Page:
Let’s face it though, Nicolas “Plopski” Gonzalez Zamora and Patrick “es3tag” Hansen have no business being on a top 10 team. You can make a case for one of them as a Support, but es3tag is the team’s AWPer. Or he was until Frederik “REZ” Sterner took it off him halfway through the group. It’s time we get Shit and Shitter out of this team so they can be serious again.
Vitality could be seen as the surprise package of this group, but only because they finished with a 5-0 record.
By far the best team in the group, it’s instantly obvious why they made the decision to sign Lotan “Spinx” Giladi from ENCE. Spinx brings a consistent rifling power that Vitality didn’t have before, he’s currently sitting pretty as the second highest-rated player at the event.
We’re still not sure whether they’re worth getting too excited about, however. Emil “Magisk” Reif performed at a level he’s struggled to reach with Vitality so far, who knows if that’s down to a slight upturn or better role balance in the team.
In reality, Vitality is still probably one change away from being a top team again. ApEX isn’t a great IGL and is incredibly fortunate to have stars like Spinx and Mathieu “ZywOo” Herbaut. We’ll choose to be cautiously optimistic for now, Playoffs will be the real test.
What a debut event for this new roster. Finally, Fnatic has the pieces, they just might be fitting them together too.
We’ve said before that there are a lot of question marks surrounding this roster: Can William “mezii” Merriman stand up to other tier one IGLS? Can Frederik “roeJ” Jorgensen find consistency at a high level? How would Dion “FASHR” Derksen handle the step up?
All of these questions have seemingly been answered with an emphatic ‘yes’. RoeJ is currently the fourth highest rated player at the event with a 1.16 HLTV rating, while FASHR is not far behind in ninth with 1.09. Mezii too looks unfazed IGLing at this level, which bodes well for Fnatic climbing up the rankings. Nico “nicoodoz” Tamjidi might’ve had a slow group, but a player as mechanically skilled as he is can’t be held down for too long.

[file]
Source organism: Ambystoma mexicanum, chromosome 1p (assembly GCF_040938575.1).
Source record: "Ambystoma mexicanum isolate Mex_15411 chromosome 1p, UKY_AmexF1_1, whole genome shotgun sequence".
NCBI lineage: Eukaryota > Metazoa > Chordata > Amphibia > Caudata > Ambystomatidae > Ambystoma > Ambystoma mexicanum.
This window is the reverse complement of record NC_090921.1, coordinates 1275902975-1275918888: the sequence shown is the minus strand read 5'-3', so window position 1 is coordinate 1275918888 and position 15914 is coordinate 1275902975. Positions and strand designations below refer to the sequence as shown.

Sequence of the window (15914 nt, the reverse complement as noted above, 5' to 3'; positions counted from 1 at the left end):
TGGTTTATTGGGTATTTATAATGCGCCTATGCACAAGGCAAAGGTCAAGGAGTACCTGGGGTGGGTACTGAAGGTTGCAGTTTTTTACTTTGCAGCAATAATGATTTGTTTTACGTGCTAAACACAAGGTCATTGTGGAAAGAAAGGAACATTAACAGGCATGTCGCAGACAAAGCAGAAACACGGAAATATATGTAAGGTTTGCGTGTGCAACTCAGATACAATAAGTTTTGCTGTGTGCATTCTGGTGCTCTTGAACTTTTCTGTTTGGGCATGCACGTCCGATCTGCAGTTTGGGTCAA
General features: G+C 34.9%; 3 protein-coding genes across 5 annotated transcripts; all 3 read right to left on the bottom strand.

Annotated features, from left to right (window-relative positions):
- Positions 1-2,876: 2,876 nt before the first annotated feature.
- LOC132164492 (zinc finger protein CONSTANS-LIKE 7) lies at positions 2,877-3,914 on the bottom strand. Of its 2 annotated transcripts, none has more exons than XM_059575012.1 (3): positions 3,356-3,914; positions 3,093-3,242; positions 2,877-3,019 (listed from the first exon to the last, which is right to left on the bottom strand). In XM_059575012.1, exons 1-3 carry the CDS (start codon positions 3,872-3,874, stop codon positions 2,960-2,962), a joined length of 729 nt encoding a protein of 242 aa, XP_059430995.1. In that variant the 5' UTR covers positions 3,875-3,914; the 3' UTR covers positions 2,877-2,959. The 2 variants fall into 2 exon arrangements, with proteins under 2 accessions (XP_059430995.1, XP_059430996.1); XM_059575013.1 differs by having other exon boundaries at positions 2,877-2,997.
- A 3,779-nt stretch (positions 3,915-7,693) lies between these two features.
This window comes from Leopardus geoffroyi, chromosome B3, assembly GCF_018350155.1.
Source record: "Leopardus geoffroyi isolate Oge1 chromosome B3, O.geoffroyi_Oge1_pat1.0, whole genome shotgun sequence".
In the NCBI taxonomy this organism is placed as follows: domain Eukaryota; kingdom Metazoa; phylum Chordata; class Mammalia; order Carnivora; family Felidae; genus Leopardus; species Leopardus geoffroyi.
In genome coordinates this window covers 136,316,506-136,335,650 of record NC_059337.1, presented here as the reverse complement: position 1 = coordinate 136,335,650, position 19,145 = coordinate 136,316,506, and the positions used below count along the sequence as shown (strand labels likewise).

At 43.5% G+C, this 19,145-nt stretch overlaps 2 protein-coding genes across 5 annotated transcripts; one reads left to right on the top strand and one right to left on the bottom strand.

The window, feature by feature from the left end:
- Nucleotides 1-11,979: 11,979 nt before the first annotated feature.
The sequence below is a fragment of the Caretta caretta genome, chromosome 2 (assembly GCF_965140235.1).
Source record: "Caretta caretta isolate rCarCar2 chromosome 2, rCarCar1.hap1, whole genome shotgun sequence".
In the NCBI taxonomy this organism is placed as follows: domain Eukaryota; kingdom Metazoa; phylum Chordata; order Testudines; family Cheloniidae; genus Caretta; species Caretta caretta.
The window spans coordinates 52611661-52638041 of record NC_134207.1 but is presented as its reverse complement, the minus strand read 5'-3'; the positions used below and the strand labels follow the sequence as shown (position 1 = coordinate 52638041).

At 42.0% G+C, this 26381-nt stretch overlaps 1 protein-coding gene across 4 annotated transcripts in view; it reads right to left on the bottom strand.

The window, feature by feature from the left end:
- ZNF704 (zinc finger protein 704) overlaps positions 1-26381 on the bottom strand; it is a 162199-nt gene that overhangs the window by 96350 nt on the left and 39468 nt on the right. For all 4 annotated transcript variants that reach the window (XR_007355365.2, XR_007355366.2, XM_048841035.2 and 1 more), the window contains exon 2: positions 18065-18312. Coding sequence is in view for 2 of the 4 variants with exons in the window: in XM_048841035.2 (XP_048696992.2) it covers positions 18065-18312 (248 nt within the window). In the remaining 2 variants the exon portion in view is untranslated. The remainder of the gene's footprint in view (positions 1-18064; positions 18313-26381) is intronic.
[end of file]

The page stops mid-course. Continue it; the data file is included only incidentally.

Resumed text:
It’s a great first outing for Fnatic, who qualified for Playoffs after finishing in second place with wins over Spirit, NIP, and Endpoint. There will be no expectations for them in the Playoffs, they exceeded expectations just by making it this far.
No one is expecting Spirit to beat teams like NAVI or Vitality, but we’re a little conflicted by their performance in Group A. Anyone betting on a team to advance over those two or NIP would’ve bet on Spirit, but instead, it was Fnatic.
Against NIP, Spirit looked strong, against Endpoint they looked shaky. In each of their three losses, they looked relatively weak.
No one doubts Leonid “chopper” Vishnyakov’s ability as an IGL, nor do they doubt the proficiency of the rifling trio of Boris “magixx” Vorobiev, Pavel “s1ren” Ogloblin, or Robert “Patsi” Isyanov. Igor “w0nderful” Zhdanov also looks like he will one day be a strong AWPer, but the move up to tier one is hardest on AWPers, he’s certainly no Abdul “degster” Gasanov.
Unfortunately for Spirit, it seems they’re just a short time away from being a consistent top team. Degster is a far more impactful player than w0nderful, it will take however long it takes w0nderful to learn to be more impactful for Spirit to truly challenge bigger teams again.